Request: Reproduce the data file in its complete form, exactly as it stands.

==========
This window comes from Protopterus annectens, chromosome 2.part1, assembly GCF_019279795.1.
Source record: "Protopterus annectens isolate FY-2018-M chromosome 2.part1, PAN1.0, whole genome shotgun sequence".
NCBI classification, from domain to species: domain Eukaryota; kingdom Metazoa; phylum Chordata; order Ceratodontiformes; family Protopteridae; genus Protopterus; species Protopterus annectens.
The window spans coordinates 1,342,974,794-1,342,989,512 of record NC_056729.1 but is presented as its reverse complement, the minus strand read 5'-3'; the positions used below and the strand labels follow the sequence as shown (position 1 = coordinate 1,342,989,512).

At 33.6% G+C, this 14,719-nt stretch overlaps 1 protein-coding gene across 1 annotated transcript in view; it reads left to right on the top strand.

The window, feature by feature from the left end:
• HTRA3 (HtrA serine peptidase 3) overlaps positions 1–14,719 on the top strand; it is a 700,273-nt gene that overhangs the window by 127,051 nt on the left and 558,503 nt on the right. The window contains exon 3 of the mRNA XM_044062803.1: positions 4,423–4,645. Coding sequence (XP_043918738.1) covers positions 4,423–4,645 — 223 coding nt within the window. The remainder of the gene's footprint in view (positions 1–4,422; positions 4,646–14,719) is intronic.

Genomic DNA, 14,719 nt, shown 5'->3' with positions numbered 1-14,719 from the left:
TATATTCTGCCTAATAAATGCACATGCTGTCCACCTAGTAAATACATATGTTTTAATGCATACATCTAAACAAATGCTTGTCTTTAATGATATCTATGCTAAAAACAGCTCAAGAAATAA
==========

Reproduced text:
This window comes from Protopterus annectens, chromosome 2.part1, assembly GCF_019279795.1.
Source record: "Protopterus annectens isolate FY-2018-M chromosome 2.part1, PAN1.0, whole genome shotgun sequence".
NCBI classification, from domain to species: domain Eukaryota; kingdom Metazoa; phylum Chordata; order Ceratodontiformes; family Protopteridae; genus Protopterus; species Protopterus annectens.
The window spans coordinates 1,342,974,794-1,342,989,512 of record NC_056729.1 but is presented as its reverse complement, the minus strand read 5'-3'; the positions used below and the strand labels follow the sequence as shown (position 1 = coordinate 1,342,989,512).

At 33.6% G+C, this 14,719-nt stretch overlaps 1 protein-coding gene across 1 annotated transcript in view; it reads left to right on the top strand.

The window, feature by feature from the left end:
• HTRA3 (HtrA serine peptidase 3) overlaps positions 1–14,719 on the top strand; it is a 700,273-nt gene that overhangs the window by 127,051 nt on the left and 558,503 nt on the right. The window contains exon 3 of the mRNA XM_044062803.1: positions 4,423–4,645. Coding sequence (XP_043918738.1) covers positions 4,423–4,645 — 223 coding nt within the window. The remainder of the gene's footprint in view (positions 1–4,422; positions 4,646–14,719) is intronic.

Genomic DNA, 14,719 nt, shown 5'->3' with positions numbered 1-14,719 from the left:
TATATTCTGCCTAATAAATGCACATGCTGTCCACCTAGTAAATACATATGTTTTAATGCATACATCTAAACAAATGCTTGTCTTTAATGATATCTATGCTAAAAACAGCTCAAGAAATAA